This is an archived article. For the latest news, go to the Advance Homepage
For more archives, go to the Advance Archive/Search Page.

  February 12, 2001

Students Explore Religion, Culture
During Winter Study Break in Nepal

They hiked the Himalayas, drank Tibetan tea, and visited villages near Kathmandu. They also studied Hinduism, Buddhism and the cultures of Nepal and Tibet.

It happened during winter break, when 22 students took a cultural and academic adventure through UConn's Study in Nepal Program. Students earned six credits in either history or interdepartmental studies, after completing a research paper on a selected topic from the academic curriculum.

Jeetendra Joshee, assistant dean of the College of Continuing Studies, says students were able to experience first-hand what they learned through the class.

The academic component of the trip included lectures and seminars given by professors from Tribhuvan University, the national university in Nepal. These focused on Hinduism, Buddhism, the history of Kathmandu Valley, Nepali and Tibetan cultures, and contemporary issues in South Asia, and basic language instruction in Nepalese. The classes were supplemented by visits to historical sites in the Kathmandu Valley, temples, stupas, and educational institutions.

A large part of the program was the study of the two major religions in Nepal, Buddhism and Hinduism, says Joshee, who is originally from Nepal. "It's a predominantly Hindu country but quite a large population follow Buddhism as well," he says. "This is an example of two major religions coexisting peacefully in a country. Students had the opportunity to go into a place where you can see a Hindu temple side by side with a Buddhist stupa."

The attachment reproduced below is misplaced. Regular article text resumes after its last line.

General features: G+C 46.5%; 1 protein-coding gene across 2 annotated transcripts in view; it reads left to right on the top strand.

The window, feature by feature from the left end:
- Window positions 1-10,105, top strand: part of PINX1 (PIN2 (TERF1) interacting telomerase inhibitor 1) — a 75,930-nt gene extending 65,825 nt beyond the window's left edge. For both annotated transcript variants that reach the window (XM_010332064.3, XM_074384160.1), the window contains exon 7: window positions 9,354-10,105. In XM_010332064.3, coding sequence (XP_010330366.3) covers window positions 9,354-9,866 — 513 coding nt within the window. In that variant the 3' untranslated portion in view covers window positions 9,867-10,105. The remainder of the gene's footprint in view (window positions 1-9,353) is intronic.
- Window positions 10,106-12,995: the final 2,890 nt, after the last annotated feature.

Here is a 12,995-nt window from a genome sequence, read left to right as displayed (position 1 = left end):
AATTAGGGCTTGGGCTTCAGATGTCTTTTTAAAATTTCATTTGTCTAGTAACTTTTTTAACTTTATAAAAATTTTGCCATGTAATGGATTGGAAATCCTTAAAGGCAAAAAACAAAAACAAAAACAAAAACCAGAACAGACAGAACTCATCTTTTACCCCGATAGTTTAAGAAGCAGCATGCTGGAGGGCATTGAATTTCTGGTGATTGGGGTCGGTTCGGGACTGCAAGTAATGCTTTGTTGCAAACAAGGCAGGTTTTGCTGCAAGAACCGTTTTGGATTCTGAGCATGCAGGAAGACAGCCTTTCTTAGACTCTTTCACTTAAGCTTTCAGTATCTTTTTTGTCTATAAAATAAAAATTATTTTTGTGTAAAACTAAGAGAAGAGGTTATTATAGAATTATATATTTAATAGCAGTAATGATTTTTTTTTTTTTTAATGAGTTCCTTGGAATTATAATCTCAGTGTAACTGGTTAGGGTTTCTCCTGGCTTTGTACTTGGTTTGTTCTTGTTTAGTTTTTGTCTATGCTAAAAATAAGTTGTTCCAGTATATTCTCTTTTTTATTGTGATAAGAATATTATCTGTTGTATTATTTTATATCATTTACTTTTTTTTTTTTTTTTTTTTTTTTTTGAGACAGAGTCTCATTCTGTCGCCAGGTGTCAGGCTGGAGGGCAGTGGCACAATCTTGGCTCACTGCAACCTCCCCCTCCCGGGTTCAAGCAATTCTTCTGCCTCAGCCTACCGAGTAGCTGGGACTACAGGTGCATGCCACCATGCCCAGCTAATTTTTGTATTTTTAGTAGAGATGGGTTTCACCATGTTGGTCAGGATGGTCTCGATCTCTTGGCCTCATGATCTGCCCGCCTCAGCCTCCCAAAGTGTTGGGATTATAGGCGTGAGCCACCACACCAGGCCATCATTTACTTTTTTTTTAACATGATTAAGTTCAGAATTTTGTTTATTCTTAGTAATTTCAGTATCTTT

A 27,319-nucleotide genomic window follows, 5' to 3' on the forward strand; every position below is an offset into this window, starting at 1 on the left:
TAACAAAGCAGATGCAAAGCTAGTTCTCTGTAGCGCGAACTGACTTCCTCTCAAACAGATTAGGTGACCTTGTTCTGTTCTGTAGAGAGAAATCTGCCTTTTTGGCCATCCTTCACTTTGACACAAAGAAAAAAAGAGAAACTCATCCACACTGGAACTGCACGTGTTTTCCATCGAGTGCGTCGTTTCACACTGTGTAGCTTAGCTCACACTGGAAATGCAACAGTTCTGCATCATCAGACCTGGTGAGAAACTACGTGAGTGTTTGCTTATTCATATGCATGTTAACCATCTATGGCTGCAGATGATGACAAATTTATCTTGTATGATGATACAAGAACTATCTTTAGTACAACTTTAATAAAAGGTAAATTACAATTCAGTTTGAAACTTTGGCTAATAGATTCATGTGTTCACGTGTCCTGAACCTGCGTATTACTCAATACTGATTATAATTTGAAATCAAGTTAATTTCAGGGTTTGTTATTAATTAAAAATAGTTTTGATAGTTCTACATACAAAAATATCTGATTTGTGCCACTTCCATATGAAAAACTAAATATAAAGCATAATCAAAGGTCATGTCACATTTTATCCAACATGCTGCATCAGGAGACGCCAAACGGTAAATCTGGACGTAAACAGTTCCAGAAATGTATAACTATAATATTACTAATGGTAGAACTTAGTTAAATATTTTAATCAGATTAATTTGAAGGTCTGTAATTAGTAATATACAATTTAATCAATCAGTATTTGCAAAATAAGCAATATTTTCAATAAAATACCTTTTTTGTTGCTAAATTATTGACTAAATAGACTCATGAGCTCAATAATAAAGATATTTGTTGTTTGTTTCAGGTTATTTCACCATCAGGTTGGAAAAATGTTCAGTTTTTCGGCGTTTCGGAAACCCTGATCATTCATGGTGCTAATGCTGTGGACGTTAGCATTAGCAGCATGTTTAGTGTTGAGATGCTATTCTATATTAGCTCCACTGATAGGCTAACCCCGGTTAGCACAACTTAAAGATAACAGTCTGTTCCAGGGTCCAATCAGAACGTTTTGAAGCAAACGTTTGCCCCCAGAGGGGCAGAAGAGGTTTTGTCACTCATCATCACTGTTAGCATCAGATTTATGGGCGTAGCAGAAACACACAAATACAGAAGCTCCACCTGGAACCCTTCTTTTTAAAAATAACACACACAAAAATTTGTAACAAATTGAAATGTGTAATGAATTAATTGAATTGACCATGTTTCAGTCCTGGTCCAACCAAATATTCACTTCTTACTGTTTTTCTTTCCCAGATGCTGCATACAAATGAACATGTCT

Millette Nunez was attracted to the program because of her interest in religion. "I'm interested in the different religions and I wanted to travel and learn about the cultures," she says.

She was "particularly struck by the fact that there is no religious conflict here. As a political science major, I know that so many wars have occurred due to religious differences," she says. "Since religion is such a huge part of Nepali life and culture it's impossible to teach about the country without incorporating the religious aspects. You can't separate it."

Fiona Crimmins, a history major, says the program made her think about her own life. "I learned a lot about who I was, because I took myself out of the context of my little comfortable life here," she says. "I really got to see myself in an entirely different environment. It was wonderful to see how other people live."

A three-day trek from Pokhara to Ghandruk left students exhausted but exhilarated. "The trek was challenging but very rewarding. It was hard physical work, but at the end I was really proud of myself," Crimmins says.

Sarah Johnson agrees: "It was the most challenging thing I'd ever done."

Johnson, an anthropology major, says, "It was probably the best experience I've had on a trip. What we did in three weeks was amazing. We had a strict schedule. We saw all kinds of temples. ... We even did a mountain flight in a smaller plane to see Mt. Everest."

Nunez says she loved the people. "They're very humble and welcoming. They have a simple way of life that I'm a bit envious of," she says.

Joshee was pleased with the lectures, and also with the highly motivated students. "The quality of our professors was excellent and the content was very, very good," he says. "I was pleased with the quality of our academic component, as well as the opportunity for students to see the diversity of this small country."

The academic component of the program was organized by Bandana Purkayastha, an assistant professor of sociology with a joint appointment in Asian American studies.

Sherry Fisher